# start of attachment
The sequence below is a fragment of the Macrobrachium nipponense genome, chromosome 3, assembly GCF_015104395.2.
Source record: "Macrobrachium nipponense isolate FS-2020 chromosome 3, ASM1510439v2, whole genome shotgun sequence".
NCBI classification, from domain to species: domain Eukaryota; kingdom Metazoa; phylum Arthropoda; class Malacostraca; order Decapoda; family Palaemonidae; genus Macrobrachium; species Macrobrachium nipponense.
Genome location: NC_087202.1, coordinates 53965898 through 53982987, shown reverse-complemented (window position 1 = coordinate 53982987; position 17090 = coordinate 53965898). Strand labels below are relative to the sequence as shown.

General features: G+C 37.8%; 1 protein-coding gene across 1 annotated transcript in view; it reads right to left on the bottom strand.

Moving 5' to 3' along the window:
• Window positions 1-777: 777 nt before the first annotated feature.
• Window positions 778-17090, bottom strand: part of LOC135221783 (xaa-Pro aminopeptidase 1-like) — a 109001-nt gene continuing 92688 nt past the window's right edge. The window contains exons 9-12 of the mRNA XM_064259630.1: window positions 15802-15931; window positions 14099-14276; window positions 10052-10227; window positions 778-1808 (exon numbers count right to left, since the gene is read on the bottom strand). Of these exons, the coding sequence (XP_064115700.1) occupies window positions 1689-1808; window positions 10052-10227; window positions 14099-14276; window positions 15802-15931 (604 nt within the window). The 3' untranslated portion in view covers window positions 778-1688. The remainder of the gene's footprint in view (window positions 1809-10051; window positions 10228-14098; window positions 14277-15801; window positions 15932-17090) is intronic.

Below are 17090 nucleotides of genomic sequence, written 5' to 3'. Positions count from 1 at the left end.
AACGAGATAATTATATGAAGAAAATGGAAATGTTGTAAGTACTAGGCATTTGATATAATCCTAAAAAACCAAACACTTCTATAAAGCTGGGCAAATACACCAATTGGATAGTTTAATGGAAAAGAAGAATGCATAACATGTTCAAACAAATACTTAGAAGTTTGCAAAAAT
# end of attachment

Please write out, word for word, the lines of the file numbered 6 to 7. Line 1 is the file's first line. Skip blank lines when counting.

Moving 5' to 3' along the window:
• Window positions 1-777: 777 nt before the first annotated feature.